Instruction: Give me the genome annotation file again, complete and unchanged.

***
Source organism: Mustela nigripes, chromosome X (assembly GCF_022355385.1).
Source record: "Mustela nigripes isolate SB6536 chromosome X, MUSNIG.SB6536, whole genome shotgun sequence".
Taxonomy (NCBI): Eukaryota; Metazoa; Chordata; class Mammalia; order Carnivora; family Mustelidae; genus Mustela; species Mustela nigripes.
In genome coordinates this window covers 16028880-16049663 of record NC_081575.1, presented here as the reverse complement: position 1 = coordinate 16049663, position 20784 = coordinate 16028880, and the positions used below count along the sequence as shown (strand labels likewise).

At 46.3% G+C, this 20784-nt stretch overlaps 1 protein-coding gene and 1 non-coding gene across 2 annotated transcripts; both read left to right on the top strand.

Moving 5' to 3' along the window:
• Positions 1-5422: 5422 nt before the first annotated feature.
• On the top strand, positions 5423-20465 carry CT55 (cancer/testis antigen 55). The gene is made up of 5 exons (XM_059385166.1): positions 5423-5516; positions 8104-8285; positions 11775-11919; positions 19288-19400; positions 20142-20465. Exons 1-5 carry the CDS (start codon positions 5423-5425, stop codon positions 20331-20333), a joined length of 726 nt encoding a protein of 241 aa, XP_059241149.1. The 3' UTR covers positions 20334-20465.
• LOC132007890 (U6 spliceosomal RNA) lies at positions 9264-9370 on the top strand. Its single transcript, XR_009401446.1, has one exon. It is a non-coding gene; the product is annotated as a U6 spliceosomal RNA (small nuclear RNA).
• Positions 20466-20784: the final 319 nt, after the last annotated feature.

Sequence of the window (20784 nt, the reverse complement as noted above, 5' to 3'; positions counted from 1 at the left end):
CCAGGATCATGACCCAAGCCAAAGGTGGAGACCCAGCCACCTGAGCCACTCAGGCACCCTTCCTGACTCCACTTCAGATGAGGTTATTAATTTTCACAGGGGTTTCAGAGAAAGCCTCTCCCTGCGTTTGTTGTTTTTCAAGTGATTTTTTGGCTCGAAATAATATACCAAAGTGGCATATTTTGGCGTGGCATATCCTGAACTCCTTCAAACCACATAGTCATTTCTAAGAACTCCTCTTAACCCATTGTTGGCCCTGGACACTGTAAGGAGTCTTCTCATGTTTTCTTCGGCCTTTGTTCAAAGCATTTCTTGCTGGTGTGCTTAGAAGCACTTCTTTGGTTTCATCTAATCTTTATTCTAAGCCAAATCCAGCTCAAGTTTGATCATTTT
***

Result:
Source organism: Mustela nigripes, chromosome X (assembly GCF_022355385.1).
Source record: "Mustela nigripes isolate SB6536 chromosome X, MUSNIG.SB6536, whole genome shotgun sequence".
Taxonomy (NCBI): Eukaryota; Metazoa; Chordata; class Mammalia; order Carnivora; family Mustelidae; genus Mustela; species Mustela nigripes.
In genome coordinates this window covers 16028880-16049663 of record NC_081575.1, presented here as the reverse complement: position 1 = coordinate 16049663, position 20784 = coordinate 16028880, and the positions used below count along the sequence as shown (strand labels likewise).

At 46.3% G+C, this 20784-nt stretch overlaps 1 protein-coding gene and 1 non-coding gene across 2 annotated transcripts; both read left to right on the top strand.

Moving 5' to 3' along the window:
• Positions 1-5422: 5422 nt before the first annotated feature.
• On the top strand, positions 5423-20465 carry CT55 (cancer/testis antigen 55). The gene is made up of 5 exons (XM_059385166.1): positions 5423-5516; positions 8104-8285; positions 11775-11919; positions 19288-19400; positions 20142-20465. Exons 1-5 carry the CDS (start codon positions 5423-5425, stop codon positions 20331-20333), a joined length of 726 nt encoding a protein of 241 aa, XP_059241149.1. The 3' UTR covers positions 20334-20465.
• LOC132007890 (U6 spliceosomal RNA) lies at positions 9264-9370 on the top strand. Its single transcript, XR_009401446.1, has one exon. It is a non-coding gene; the product is annotated as a U6 spliceosomal RNA (small nuclear RNA).
• Positions 20466-20784: the final 319 nt, after the last annotated feature.

Sequence of the window (20784 nt, the reverse complement as noted above, 5' to 3'; positions counted from 1 at the left end):
CCAGGATCATGACCCAAGCCAAAGGTGGAGACCCAGCCACCTGAGCCACTCAGGCACCCTTCCTGACTCCACTTCAGATGAGGTTATTAATTTTCACAGGGGTTTCAGAGAAAGCCTCTCCCTGCGTTTGTTGTTTTTCAAGTGATTTTTTGGCTCGAAATAATATACCAAAGTGGCATATTTTGGCGTGGCATATCCTGAACTCCTTCAAACCACATAGTCATTTCTAAGAACTCCTCTTAACCCATTGTTGGCCCTGGACACTGTAAGGAGTCTTCTCATGTTTTCTTCGGCCTTTGTTCAAAGCATTTCTTGCTGGTGTGCTTAGAAGCACTTCTTTGGTTTCATCTAATCTTTATTCTAAGCCAAATCCAGCTCAAGTTTGATCATTTT